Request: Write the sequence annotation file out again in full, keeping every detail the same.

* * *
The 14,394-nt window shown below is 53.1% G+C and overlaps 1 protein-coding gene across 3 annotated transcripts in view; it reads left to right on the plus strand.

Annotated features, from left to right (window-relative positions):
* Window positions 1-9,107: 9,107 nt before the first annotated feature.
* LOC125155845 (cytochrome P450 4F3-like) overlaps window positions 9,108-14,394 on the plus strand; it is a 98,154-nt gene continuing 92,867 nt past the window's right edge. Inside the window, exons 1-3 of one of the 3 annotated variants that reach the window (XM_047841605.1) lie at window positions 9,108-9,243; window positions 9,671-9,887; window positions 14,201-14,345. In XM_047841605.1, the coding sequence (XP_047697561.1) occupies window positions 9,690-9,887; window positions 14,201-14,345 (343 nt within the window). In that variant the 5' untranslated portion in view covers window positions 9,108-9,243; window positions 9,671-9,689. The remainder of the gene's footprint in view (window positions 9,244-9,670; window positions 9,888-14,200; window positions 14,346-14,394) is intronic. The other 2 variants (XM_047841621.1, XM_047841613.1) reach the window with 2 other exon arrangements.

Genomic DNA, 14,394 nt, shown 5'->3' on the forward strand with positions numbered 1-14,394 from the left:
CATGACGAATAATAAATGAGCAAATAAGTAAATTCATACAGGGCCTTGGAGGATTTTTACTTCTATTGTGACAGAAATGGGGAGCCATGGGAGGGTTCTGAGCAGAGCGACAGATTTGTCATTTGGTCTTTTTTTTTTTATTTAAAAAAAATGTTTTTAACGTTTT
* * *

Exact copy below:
The 14,394-nt window shown below is 53.1% G+C and overlaps 1 protein-coding gene across 3 annotated transcripts in view; it reads left to right on the plus strand.

Annotated features, from left to right (window-relative positions):
* Window positions 1-9,107: 9,107 nt before the first annotated feature.
* LOC125155845 (cytochrome P450 4F3-like) overlaps window positions 9,108-14,394 on the plus strand; it is a 98,154-nt gene continuing 92,867 nt past the window's right edge. Inside the window, exons 1-3 of one of the 3 annotated variants that reach the window (XM_047841605.1) lie at window positions 9,108-9,243; window positions 9,671-9,887; window positions 14,201-14,345. In XM_047841605.1, the coding sequence (XP_047697561.1) occupies window positions 9,690-9,887; window positions 14,201-14,345 (343 nt within the window). In that variant the 5' untranslated portion in view covers window positions 9,108-9,243; window positions 9,671-9,689. The remainder of the gene's footprint in view (window positions 9,244-9,670; window positions 9,888-14,200; window positions 14,346-14,394) is intronic. The other 2 variants (XM_047841621.1, XM_047841613.1) reach the window with 2 other exon arrangements.

Genomic DNA, 14,394 nt, shown 5'->3' on the forward strand with positions numbered 1-14,394 from the left:
CATGACGAATAATAAATGAGCAAATAAGTAAATTCATACAGGGCCTTGGAGGATTTTTACTTCTATTGTGACAGAAATGGGGAGCCATGGGAGGGTTCTGAGCAGAGCGACAGATTTGTCATTTGGTCTTTTTTTTTTTATTTAAAAAAAATGTTTTTAACGTTTT